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Doc Rivers relieved as Clippers sale goes through

New owner Steve Ballmer vows to make the Clippers “a better and better basketball team, and a better and better citizen of the Los Angeles community.” Getty Images.

Getty Images

New owner Steve Ballmer vows to make the Clippers “a better and better basketball team, and a better and better citizen of the Los Angeles community.”

PORTSMOUTH, R.I. — During the first three holes of the Jeffrey Osborne Celebrity Golf Classic Tuesday at the Carnegie Abbey Club, Los Angeles Clippers coach Doc Rivers was on the phone with newly minted team owner Steve Ballmer. Rivers was listening and Ballmer was screaming with excitement.

Rivers took a deep breath and enjoyed his favorite offseason pastime for the rest of the afternoon, knowing the nightmare that was the Donald Sterling ownership era is officially over. Just as Rivers was about to tee off, he learned that the sale of the franchise to Ballmer for approximately $2 billion became official, two weeks after a court ruled that Sterling was no longer capable of owning the Clippers.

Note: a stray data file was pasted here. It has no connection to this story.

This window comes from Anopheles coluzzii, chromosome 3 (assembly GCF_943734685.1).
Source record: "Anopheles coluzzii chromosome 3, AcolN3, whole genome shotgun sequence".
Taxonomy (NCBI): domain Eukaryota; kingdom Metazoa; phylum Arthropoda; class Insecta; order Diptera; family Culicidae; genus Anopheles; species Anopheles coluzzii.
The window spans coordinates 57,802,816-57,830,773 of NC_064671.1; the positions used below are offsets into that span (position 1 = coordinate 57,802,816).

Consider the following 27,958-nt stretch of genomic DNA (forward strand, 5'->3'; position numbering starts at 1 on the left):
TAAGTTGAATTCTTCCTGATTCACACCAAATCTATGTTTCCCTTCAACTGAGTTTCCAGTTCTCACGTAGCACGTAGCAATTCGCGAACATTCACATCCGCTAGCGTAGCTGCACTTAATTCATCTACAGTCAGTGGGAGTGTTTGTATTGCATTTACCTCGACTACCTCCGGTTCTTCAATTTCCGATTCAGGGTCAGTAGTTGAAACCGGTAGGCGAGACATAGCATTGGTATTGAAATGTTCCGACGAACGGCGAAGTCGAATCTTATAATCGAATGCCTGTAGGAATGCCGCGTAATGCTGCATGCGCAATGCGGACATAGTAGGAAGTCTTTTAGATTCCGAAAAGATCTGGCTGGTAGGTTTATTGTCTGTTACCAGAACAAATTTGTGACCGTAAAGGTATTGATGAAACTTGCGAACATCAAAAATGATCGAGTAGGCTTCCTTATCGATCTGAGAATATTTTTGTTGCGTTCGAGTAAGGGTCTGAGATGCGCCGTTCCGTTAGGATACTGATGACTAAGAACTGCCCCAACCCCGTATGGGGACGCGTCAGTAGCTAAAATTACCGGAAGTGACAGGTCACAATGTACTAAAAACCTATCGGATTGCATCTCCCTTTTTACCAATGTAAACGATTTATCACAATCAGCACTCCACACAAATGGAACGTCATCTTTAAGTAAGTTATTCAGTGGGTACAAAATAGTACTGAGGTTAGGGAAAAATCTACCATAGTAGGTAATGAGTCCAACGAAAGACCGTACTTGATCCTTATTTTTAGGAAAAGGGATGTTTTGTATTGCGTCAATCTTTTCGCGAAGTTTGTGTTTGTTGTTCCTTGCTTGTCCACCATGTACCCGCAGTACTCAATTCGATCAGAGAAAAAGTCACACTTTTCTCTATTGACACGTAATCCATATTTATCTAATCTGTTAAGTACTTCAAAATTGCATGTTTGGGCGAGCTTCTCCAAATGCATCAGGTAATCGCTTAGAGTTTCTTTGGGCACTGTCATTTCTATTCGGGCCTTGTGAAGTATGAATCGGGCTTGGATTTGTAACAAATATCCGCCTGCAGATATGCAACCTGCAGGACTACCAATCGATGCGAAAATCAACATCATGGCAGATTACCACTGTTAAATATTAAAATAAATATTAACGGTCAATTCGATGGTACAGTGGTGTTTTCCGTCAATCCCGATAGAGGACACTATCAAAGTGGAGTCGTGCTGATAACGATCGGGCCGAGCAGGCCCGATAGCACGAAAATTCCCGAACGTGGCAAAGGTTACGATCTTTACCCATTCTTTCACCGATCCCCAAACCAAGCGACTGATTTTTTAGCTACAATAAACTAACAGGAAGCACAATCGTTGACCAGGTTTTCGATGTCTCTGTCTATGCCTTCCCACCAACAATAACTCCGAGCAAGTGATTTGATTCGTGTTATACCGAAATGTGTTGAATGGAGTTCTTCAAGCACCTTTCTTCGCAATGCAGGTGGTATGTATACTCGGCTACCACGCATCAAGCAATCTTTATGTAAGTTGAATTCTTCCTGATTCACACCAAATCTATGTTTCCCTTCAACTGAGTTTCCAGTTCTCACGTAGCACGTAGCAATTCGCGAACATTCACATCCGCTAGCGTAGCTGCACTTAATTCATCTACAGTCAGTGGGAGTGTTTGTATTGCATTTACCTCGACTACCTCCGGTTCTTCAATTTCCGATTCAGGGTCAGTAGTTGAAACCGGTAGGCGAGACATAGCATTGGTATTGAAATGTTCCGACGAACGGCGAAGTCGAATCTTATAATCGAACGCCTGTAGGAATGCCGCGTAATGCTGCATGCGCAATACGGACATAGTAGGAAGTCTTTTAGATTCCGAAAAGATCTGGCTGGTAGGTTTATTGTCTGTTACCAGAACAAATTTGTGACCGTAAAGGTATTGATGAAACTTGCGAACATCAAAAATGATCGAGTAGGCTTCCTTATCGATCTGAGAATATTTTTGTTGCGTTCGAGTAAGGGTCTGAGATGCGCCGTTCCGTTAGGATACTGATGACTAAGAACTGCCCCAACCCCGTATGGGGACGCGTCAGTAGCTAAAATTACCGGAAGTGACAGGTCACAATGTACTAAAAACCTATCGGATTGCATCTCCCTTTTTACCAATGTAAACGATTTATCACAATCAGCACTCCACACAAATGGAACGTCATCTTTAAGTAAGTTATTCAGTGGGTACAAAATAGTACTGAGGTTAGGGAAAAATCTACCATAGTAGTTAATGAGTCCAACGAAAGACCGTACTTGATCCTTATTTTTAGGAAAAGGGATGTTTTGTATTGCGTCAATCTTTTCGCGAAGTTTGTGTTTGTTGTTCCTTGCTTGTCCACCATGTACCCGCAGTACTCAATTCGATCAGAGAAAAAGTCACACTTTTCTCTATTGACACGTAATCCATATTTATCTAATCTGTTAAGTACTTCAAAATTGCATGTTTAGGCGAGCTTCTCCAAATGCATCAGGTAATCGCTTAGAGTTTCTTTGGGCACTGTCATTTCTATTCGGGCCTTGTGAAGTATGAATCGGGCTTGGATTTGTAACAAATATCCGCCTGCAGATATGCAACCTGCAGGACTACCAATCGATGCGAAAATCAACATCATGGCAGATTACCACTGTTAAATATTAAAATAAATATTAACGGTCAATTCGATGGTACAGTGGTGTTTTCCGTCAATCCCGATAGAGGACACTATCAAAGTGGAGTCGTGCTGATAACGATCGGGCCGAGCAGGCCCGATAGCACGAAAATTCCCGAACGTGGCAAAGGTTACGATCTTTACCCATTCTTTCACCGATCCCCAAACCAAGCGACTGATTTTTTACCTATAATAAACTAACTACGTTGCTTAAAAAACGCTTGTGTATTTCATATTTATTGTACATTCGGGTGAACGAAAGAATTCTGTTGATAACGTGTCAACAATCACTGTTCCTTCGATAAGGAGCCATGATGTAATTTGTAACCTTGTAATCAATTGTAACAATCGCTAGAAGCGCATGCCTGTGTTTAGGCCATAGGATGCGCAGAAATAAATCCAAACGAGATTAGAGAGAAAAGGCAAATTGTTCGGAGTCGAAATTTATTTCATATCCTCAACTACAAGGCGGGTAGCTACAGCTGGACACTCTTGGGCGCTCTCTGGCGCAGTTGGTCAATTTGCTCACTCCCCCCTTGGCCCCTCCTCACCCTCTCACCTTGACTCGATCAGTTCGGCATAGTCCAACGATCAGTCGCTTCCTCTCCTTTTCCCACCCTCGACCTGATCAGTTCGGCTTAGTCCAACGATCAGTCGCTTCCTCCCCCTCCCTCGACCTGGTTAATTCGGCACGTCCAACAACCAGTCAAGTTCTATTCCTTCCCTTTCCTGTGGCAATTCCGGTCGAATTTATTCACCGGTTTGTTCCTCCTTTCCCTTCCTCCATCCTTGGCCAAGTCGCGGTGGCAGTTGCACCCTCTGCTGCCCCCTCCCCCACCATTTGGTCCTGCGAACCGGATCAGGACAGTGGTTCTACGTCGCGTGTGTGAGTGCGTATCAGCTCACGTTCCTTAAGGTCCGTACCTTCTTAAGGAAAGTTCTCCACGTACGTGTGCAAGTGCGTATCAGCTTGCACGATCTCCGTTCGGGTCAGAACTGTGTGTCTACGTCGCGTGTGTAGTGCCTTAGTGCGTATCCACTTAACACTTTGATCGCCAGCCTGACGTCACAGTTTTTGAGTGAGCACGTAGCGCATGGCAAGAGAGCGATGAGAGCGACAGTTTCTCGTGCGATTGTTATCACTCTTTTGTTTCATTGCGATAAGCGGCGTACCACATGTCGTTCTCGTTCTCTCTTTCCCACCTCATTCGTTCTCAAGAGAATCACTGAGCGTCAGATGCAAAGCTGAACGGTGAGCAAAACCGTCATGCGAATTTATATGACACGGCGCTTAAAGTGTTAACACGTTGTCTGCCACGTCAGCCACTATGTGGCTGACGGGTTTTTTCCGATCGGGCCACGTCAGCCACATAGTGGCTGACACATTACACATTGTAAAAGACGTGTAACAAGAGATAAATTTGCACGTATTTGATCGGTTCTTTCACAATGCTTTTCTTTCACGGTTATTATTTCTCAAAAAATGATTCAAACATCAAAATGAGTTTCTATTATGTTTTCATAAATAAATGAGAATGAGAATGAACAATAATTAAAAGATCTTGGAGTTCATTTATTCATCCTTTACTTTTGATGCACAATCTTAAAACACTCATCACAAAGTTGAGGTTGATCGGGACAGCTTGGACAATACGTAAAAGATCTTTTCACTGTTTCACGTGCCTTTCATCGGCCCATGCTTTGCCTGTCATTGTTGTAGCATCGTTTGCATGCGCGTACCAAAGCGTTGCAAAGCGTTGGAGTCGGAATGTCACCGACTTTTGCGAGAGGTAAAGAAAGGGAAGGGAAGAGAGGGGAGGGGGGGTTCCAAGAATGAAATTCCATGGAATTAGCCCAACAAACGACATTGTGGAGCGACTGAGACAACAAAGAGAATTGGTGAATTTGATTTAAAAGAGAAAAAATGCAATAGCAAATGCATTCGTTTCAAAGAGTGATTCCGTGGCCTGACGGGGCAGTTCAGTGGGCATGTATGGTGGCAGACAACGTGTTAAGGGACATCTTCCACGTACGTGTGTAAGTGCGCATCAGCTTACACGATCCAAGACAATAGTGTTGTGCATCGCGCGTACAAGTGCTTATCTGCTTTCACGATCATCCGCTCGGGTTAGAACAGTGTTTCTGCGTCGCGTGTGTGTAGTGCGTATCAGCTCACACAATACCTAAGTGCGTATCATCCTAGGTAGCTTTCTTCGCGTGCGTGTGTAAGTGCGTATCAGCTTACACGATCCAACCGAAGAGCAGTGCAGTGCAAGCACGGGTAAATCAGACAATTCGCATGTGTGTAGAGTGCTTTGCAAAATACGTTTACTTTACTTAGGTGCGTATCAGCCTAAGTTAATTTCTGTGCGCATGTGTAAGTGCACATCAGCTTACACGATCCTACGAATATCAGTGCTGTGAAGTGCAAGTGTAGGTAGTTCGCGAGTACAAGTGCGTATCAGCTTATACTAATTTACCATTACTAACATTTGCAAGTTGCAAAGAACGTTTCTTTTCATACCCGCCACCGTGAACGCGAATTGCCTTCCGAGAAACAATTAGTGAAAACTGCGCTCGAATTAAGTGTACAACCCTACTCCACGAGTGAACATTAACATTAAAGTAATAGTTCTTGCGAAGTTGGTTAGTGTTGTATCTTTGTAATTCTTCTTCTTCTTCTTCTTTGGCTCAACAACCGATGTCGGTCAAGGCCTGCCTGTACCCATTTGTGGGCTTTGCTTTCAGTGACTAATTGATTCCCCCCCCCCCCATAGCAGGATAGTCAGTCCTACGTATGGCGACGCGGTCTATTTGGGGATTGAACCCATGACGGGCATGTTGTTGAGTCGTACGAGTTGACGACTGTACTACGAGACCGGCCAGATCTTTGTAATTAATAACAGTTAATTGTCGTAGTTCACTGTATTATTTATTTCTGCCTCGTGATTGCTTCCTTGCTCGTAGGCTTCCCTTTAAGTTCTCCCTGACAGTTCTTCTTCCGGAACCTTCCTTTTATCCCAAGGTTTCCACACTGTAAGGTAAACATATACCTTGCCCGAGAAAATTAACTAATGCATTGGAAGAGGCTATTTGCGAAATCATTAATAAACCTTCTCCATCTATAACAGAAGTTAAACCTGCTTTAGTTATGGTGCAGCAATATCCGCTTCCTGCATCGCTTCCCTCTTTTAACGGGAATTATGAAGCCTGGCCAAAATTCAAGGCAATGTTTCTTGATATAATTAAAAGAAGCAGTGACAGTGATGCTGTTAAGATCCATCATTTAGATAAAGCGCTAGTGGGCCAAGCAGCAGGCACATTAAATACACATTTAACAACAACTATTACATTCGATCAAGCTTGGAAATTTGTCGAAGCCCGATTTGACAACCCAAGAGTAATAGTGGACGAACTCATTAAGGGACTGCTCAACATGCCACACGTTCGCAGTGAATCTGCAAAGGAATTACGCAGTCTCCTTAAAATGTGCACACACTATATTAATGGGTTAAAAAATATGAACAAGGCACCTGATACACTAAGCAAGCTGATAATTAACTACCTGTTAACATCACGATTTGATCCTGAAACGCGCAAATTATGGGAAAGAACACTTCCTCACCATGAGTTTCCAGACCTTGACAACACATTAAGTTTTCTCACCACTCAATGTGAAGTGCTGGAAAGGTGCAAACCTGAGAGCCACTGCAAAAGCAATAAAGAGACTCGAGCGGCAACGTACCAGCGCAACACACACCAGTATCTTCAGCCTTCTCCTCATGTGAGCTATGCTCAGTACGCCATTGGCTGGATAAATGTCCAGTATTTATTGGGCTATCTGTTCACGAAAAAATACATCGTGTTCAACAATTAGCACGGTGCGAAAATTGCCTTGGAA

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Rivers expressed relief after having dealt with the fallout from Sterling’s racist comments during last spring’s NBA playoffs.

“It’s awesome; it’s really nice,” he said. “We get a chance to play basketball. I’m a basketball coach. My players are basketball players and now we can go back to doing our jobs and I think that’s really important for us.”

The sale closed after LA Superior Court Judge Michael Levanas signed an order authorizing it, even if Sterling’s attorneys filed an appeal. That confirmed the authority of Sterling’s estranged wife Shelly, on behalf of the Sterling Family Trust, to sell the franchise to Ballmer, the former Microsoft CEO. The NBA Board of Governors previously had approved the sale. Sterling’s lawyers did appeal the ruling later Tuesday.